President Lazarus Chakwera has directed the Ministry of Agriculture to begin consultations and embark on a “radical search” for a basket of alternative crops that should replace tobacco by 2030.
The President said this in his State of the Nation Address (Sona) in Lilongwe yesterday to mark the official opening of the 3rd meeting in the 49th Session of Parliament and the 2021/22 National Budget Session.
Chakwera said the inconvenient truth about the tobacco industry in Malawi and beyond is that while the crop remains the country’s main foreign exchange earner and the largest single crop contributor to the country’s gross domestic product (GDP), such reliance is now threatened by declining demand worldwide.
He said: “In fact, this year we anticipate to earn below $200 million. This is enough evidence to make us think twice about our economic reliance on tobacco.”
The projected revenue from tobacco this year is way below the $400 million average that government realised previously.
In 2008, for example, government earned about $401 million from tobacco while in 2009, the figure went down to $366.2 million. In 2010, the country earned $342 million while in 2011, $235 million was realised.
In 2012, Malawi witnessed one of the worst tobacco seasons as it earned only $132 million due to recurring market suspensions and poor tobacco prices.
However, the plan by the Tonse government to wean the country from tobacco dependence puts at stake the immediate benefits that the country has been accruing from the crop which has been employing 12 percent of Malawi’s population while contributing 13 percent to the country’s GDP.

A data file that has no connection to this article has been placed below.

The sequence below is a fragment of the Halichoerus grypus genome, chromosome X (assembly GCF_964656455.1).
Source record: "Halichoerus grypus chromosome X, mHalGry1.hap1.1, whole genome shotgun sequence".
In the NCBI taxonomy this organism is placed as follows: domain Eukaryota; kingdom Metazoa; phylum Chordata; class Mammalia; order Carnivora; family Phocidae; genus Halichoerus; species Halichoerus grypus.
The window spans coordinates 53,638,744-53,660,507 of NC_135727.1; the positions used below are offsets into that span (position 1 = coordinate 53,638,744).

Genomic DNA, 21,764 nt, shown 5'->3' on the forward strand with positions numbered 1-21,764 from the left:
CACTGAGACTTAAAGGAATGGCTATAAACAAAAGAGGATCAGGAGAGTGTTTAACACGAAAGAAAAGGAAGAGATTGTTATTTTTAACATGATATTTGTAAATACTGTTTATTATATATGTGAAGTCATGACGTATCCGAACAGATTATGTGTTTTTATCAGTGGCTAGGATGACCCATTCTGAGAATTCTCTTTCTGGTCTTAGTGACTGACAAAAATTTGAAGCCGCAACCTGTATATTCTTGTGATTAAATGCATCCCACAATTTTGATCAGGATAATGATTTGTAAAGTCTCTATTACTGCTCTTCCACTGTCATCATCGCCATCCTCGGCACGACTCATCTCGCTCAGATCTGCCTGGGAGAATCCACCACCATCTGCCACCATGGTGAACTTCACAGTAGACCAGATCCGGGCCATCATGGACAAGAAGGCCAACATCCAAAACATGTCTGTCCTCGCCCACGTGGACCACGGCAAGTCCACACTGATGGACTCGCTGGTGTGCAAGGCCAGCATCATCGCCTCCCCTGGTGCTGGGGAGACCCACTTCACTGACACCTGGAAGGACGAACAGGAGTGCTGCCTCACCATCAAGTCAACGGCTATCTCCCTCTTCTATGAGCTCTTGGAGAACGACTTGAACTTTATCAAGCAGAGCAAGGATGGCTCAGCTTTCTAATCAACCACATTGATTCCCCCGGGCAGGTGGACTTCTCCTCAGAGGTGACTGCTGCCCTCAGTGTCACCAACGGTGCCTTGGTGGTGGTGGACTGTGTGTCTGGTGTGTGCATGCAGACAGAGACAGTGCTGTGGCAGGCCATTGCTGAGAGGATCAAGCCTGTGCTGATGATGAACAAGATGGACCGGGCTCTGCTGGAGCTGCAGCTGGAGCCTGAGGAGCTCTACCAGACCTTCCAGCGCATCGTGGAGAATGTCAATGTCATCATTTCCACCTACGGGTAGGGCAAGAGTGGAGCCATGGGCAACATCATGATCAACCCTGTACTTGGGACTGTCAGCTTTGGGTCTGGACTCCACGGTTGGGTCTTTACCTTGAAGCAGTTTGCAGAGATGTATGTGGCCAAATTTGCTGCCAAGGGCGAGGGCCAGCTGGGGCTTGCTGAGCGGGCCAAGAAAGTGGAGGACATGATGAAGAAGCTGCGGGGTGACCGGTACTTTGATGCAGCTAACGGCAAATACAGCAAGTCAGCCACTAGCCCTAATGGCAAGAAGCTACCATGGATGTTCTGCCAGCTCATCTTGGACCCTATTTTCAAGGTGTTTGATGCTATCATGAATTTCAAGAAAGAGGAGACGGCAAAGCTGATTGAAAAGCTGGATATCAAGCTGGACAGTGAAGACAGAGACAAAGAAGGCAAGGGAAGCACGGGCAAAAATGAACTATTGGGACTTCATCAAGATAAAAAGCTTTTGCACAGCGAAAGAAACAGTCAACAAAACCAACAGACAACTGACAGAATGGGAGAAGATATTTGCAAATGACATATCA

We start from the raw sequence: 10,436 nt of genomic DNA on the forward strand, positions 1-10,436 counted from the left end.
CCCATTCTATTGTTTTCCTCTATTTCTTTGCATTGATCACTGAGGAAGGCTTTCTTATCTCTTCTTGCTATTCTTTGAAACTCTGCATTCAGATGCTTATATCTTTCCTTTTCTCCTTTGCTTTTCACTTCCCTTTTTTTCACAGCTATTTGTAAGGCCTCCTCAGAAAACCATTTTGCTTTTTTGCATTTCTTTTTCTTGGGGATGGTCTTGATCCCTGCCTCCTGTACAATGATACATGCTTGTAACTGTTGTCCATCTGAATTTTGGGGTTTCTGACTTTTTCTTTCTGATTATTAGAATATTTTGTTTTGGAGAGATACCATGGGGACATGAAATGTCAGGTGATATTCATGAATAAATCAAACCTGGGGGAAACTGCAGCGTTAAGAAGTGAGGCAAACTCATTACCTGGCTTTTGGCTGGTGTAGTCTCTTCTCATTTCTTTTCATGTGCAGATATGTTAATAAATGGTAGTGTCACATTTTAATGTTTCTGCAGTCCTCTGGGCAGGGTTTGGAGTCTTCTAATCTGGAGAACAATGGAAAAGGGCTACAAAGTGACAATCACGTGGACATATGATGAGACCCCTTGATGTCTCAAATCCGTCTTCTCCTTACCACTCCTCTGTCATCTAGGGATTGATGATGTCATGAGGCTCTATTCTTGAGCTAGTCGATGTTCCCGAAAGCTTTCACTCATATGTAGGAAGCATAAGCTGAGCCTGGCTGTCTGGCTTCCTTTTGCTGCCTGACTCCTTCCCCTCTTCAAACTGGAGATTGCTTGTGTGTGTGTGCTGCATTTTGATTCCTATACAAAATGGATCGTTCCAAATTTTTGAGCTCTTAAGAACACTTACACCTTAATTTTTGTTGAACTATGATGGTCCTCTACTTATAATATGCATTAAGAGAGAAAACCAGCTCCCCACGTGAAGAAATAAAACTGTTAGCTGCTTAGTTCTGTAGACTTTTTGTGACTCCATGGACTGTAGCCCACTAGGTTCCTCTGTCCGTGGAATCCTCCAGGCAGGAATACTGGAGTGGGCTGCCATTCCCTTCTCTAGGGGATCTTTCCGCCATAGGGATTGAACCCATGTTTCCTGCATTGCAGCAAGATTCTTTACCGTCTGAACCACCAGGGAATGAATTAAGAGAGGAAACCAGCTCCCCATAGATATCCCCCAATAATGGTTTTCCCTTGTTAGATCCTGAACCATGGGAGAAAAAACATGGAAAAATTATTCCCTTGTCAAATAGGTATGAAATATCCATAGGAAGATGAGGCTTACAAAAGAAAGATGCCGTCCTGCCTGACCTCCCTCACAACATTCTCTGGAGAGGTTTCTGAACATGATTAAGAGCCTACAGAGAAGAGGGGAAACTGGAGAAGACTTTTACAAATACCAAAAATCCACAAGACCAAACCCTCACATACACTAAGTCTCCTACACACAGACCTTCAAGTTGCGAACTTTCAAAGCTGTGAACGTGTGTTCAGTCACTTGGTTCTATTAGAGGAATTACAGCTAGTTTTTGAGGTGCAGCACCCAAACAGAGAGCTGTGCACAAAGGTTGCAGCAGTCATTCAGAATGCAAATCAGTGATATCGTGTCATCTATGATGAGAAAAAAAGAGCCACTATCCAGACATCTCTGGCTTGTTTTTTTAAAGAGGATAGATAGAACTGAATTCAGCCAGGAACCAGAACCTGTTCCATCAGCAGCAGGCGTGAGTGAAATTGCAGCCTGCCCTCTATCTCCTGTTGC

Besides, without a tangible alternative at the moment, the country still relies heavily on the green gold when it comes to contribution to the country’s foreign exchange buffer, apart from its estimated 25 percent contribution to government’s tax revenue base.
Chakwera also proposed a review of the Tobacco Industry Act of 2019 to sustain the industry a little longer as the country manages its exit from reliance on tobacco.
Reacting to the planned change in policy direction on tobacco, Tama Farmers Trust chief executive officer Nixon Lita yesterday said the trust has already gone flat out in preparing its member growers after noting the strong campaign championed by the World Health Organisation’s Framework Convention on Tobacco Control.
He said: “It is our hope that problems relating to un-structured and un-reliable markets associated with most non-tobacco crops will be worked on soon.”
On her part, National Association of Smallholder Farmers of Malawi chief executive officer Betty Chinyamunyamu yesterday said the country “does not have a choice when we consider global trends”.
Commenting on the issue, Alliance One Tobacco (Malawi) Limited’s Fran Malila said the company agrees with the policy direction as stated by Chakwera, but the country has to look at how best to diversify into other value chains